Astroturf can last from anywhere between eight and twenty. Many varieties are fade-resistant, so the colour won’t diminish at all and they will remain as plush and welcoming as the day they was laid down.


Plucky Plants to Pick

Garden centres are full of dazzling plants, but it’s wise not to just rush in and fill your trolley with all manner of enticing buds and blooms without finding out more each of them first.

In order for a lot of plants to do well, they need lots of attention like deadheading, pruning, feeding and training, as well as very specific soil conditions. So, when you’re picking plants for your low-maintenance garden, always consider their needs. Not that you shouldn’t go for ones that look lovely; just that it’s best to opt for those that are also hardy and able to handle a little less care.

It can be really satisfying to grow your own plants from seeds, but it’s also a job that requires lots of dedication and nurturing. Save yourself bundles of effort by heading to garden nurseries and taking advantage of the large range of mature sizes that are available.


Annuals vs. Perennials


Annual plants are bright and colourful, but they are also demanding. As their name implies, each year you have to sow their seeds, nurture them, fertilise them, water them and, when the year is over and they’ve died away, you’ll have to start all over again.

Perennials, on the other hand, live on year after year, needing comparatively much less upkeep since their roots establish themselves much deeper than those of annuals. They also spread quickly, filling up space fast.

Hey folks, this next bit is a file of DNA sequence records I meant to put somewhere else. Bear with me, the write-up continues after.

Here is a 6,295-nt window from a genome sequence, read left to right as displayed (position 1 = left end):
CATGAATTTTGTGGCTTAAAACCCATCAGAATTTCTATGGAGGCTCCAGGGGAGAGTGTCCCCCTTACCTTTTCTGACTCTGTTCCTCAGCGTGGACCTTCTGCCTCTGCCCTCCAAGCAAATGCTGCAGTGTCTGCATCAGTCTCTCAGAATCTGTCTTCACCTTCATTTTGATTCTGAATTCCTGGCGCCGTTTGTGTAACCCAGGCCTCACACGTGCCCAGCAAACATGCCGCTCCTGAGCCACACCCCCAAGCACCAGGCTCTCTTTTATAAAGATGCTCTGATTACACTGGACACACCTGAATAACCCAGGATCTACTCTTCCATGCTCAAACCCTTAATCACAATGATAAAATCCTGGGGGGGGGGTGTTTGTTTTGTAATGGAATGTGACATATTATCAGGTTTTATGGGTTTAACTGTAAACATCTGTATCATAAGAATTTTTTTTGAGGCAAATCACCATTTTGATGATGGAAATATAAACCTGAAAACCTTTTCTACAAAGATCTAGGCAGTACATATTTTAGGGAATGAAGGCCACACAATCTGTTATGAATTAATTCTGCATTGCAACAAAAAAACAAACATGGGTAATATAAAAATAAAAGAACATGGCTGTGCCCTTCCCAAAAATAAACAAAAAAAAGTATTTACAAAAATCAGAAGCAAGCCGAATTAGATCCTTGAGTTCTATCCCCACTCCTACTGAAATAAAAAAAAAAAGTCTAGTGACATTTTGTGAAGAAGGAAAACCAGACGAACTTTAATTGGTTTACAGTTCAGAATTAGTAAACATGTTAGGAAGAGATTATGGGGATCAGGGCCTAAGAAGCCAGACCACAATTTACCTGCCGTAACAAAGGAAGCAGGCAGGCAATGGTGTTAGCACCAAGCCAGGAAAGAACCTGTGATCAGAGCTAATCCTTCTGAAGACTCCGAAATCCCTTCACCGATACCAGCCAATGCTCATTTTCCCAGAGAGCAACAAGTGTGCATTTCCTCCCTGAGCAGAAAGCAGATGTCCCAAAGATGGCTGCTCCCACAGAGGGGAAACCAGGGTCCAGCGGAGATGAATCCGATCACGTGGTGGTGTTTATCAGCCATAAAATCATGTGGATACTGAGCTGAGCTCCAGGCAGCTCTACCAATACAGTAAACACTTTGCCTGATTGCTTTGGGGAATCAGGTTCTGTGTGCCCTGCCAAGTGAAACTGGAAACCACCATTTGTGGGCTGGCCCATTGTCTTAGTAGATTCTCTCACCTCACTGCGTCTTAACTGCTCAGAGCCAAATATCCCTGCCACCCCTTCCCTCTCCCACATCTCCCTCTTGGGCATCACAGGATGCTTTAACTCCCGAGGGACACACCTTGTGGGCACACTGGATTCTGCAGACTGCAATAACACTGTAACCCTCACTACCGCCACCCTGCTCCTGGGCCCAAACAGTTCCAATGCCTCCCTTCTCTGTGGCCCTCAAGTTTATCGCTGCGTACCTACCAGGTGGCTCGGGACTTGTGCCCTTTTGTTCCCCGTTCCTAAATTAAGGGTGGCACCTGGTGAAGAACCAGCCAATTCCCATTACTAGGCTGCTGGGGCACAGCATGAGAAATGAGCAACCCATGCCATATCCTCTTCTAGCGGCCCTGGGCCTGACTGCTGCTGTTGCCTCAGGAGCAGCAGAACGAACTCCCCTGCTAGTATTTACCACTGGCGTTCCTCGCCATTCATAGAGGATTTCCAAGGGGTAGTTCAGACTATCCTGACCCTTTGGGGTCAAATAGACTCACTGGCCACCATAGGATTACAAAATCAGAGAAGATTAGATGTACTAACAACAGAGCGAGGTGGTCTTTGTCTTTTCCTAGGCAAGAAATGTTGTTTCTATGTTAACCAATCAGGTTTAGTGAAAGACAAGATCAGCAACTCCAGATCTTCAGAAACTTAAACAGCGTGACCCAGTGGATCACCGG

For low-maintenance gardening, perennials are your best friend.

Once they’re established, specifically drought-tolerant plants don’t need to be watered very much and they won’t at as high a risk when the weather is hot, so they’re a sensible decision for low-maintenance. Don’t forget though that they will still need to be lightly watered occasionally – just not as often!

A lot of labels will also describe a plant as ‘self-cleaning.’ This simply means that their blooms will drop naturally, so you won’t have to spend as much time deadheading your garden. Keep an eye out for these helpful heroes of the horticultural world!


Potted Plants


Whether your garden is large or small, the introduction of terracotta pots, windowsill containers or wooden planters full of pretty and low-maintenance plants is a simple, effective way of adding fantastic, easy-to-manage plant life to any space and giving it a rustic, cottage feel. They allow you to add an eye-catching splash of colour, and you’re also free to move them around whenever you feel like it.

Geraniums are great for potting. They’re incredibly colourful, but don’t be fooled: these pretty plants are also tough. Although these are mostly annuals, they don’t mind drying out between waterings, and can handle the heat of the summer sun, so are worth the yearly effort, if you can manage it. If you’re able to dedicate some time to deadheading when the flowers begins to wither, they should bloom away all summer long.